A: Wow. That’s tough! ‘Sexy’ varies from person to person. For no real reason at all, I think this brief bit from Numbers is sexy.

Bracing the phone on my shoulder, I yanked the zipper down, pushed the denim out of my way, and reached inside my underwear to wrap fingers around a cock so hard, it hurt. “Tell me….”

“Every time you answered one of those number questions, I wanted to push my tongue down your throat. My favorite? Sixty-nine.”

Q: What are you doing now, what do plan to write next?
A: The Precog in Peril series will initially contain three books. After that, I’m not sure where I’ll go. I have no lack of ideas and I certainly plan to write many stories.

Excerpt from Three of Swords

It was raining the day we buried my grandfather. I twisted the program in my hands until it started to shred, keeping my eyes down and tuning out the pastor’s words about what a great man Graham Vecello had been. He’d never known him, but I had.
Grandpa Graham had been a holy terror to everyone in the family. He never just talked; he sniped and snarked and growled behind his whiskers. They told me he hadn’t been like that when Lizzie, his wife, had still been around, but after she died young, he’d gradually become meaner and more distant, and then he sold his farm, bought a houseboat, and retreated into weighty silence.

Mom and Dad continued inviting him to join us for major holidays, but nine times out of ten, he didn’t bother showing up, and the infrequent times he did, he sat in a dark corner glowering at the noisy young kids and leaving right after dinner. He scared the shit out of me, and after he disappeared into his watery hermitage, I was glad to forget him.
Mom placed a hand over mine, stilling them, and I sighed and shifted in the hard seat, wondering how much longer this would last. Gramps had been an asshole. I doubted anyone would miss him much, not even my father, who’d been the oldest of Gramps’s and Lizzie’s three boys.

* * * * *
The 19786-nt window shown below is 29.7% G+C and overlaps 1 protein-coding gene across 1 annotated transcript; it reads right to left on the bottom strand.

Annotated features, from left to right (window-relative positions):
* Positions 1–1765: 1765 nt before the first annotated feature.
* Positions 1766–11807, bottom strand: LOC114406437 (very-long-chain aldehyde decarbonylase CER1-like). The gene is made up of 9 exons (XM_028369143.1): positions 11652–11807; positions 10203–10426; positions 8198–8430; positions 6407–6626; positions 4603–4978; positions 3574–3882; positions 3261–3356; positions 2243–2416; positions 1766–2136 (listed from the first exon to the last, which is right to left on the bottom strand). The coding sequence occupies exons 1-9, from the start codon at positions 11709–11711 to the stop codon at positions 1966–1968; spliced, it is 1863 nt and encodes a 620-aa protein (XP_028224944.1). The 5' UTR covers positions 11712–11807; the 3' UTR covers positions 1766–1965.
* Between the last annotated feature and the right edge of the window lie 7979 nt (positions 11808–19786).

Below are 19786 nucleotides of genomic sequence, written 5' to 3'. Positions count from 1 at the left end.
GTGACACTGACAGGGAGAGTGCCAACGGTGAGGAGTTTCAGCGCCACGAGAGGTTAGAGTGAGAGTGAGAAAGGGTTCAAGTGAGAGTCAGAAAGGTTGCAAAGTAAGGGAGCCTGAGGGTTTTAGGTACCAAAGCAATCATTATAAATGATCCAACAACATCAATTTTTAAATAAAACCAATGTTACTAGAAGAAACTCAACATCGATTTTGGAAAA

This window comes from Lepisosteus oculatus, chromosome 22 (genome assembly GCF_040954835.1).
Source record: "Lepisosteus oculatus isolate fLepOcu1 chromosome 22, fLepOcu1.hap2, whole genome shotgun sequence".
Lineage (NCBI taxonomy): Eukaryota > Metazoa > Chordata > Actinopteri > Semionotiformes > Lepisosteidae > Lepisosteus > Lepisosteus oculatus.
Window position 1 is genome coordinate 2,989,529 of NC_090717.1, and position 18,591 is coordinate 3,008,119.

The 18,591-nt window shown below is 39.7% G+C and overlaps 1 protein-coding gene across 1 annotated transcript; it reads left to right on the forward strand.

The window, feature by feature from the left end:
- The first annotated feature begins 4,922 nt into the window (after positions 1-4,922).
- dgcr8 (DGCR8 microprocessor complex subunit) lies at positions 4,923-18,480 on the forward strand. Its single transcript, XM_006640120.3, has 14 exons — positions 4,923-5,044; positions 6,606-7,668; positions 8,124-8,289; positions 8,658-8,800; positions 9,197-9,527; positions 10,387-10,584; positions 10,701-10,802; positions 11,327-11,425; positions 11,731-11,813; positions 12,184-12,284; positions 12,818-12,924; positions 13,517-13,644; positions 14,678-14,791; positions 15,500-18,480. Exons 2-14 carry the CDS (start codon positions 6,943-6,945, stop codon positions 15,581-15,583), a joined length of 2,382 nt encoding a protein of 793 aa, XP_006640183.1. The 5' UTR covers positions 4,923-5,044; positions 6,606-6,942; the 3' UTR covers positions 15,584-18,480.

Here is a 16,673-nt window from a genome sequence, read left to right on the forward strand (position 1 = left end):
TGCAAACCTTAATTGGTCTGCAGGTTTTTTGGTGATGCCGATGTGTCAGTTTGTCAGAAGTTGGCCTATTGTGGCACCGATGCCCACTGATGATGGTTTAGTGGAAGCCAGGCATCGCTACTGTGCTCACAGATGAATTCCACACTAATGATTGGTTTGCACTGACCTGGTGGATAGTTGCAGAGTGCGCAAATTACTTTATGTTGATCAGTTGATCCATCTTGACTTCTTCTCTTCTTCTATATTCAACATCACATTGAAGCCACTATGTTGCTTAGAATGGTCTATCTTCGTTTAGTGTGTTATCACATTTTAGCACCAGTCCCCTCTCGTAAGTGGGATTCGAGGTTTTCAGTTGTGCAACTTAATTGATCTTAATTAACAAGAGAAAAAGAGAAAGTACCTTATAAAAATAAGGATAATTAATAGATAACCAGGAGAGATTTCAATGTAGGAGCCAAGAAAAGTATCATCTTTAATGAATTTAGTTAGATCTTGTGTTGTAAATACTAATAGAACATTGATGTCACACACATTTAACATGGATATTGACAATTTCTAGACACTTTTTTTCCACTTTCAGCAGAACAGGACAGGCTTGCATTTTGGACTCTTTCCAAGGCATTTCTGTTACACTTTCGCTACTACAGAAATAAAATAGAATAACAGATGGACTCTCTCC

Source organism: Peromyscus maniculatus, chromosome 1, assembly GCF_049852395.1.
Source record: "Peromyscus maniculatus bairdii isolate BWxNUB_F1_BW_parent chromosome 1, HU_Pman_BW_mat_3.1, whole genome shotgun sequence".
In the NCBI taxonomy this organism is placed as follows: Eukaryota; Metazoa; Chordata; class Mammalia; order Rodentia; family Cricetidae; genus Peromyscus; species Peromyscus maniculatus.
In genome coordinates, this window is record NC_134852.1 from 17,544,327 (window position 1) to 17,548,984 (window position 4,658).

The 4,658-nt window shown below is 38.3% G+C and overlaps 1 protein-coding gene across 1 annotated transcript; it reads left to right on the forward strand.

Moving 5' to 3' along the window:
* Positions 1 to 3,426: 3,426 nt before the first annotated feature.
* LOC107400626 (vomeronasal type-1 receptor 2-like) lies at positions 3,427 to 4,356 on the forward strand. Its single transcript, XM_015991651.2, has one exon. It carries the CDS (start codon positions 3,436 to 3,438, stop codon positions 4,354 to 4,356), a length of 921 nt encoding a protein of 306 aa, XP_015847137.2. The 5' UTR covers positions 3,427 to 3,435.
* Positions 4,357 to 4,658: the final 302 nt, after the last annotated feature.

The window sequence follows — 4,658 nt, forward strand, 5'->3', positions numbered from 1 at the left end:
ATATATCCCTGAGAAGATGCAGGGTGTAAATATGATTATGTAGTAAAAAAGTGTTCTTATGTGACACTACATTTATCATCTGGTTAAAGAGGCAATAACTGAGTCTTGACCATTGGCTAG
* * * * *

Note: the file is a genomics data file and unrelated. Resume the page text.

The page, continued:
The turnout for his funeral was small, and those who got up to talk about his life were few in number, so sooner than I expected, we trooped to the graveyard, where the pastor did some more talking, the clod of dirt was thrown onto the casket, and people finally drifted away as the diggers started filling in the hole.

Sharing a bright red umbrella, my parents lingered, and as a show of support, so did I, but I was already thinking about what I wanted for dinner and wondering if I should hit a couple bars tonight, hook up with some friends. Flipping up the collar of my leather jacket, I huddled deeper inside it while slipping cold hands into the pockets. Spring was cool and wet this year, and I was looking forward to the warmth of May.

Mom and Dad outstayed everyone, even the guys who covered the casket, but finally, we were alone, and they decided they could leave without censure. They’d put in their time, they’d shown everyone how much Grandpa Graham had meant to them, even if the last time they’d seen him had been four months ago.

Hell, how could they have known he’d get shot picking up his blood pressure pills at the drugstore? Wrong place, wrong time. They hadn’t caught the guy yet, either, and chances were good they never would. No witnesses, no weapon at the scene. Instant cold case.
We reached the cars, and I stopped beside mine, one hand on the door. “I don’t need to come back to the house, do I?”

They gave me matching frowns, and Dad said, “You haven’t been by in a while.”
Mom said, “You have to eat and there’s plenty of food.” Her eyes swept me critically. “You’re too thin, Gray. Have some dinner, talk with your relatives. Harper will be there.”

I liked cousin Harper. We were only a year apart in age; she was twenty-eight and I was twenty-seven. She came out my last year of high school. It took me somewhat longer.
I could stand to see Harper. “Okay.” I unlocked the door and pulled it open.
Mom had gone on with the umbrella, but Dad tarried. “You okay? Is there anything bothering you?”

I refused to meet his eyes. “Not a thing. See you at home.”

I slid behind the wheel and brushed rain-wet black hair out of my eyes, watching through the windshield as Dad joined mom in their sensible Toyota hybrid.

The last thing I wanted to talk about was that I’d known for two weeks Grandpa Graham, after whom I was named, was going to die, and I hadn’t done a single thing to stop it.


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2 Responses to Theo Fenraven on *Three of Swords* and letting characters speak

  1. This sounds intriguing! I’ll have to put it on my wish list.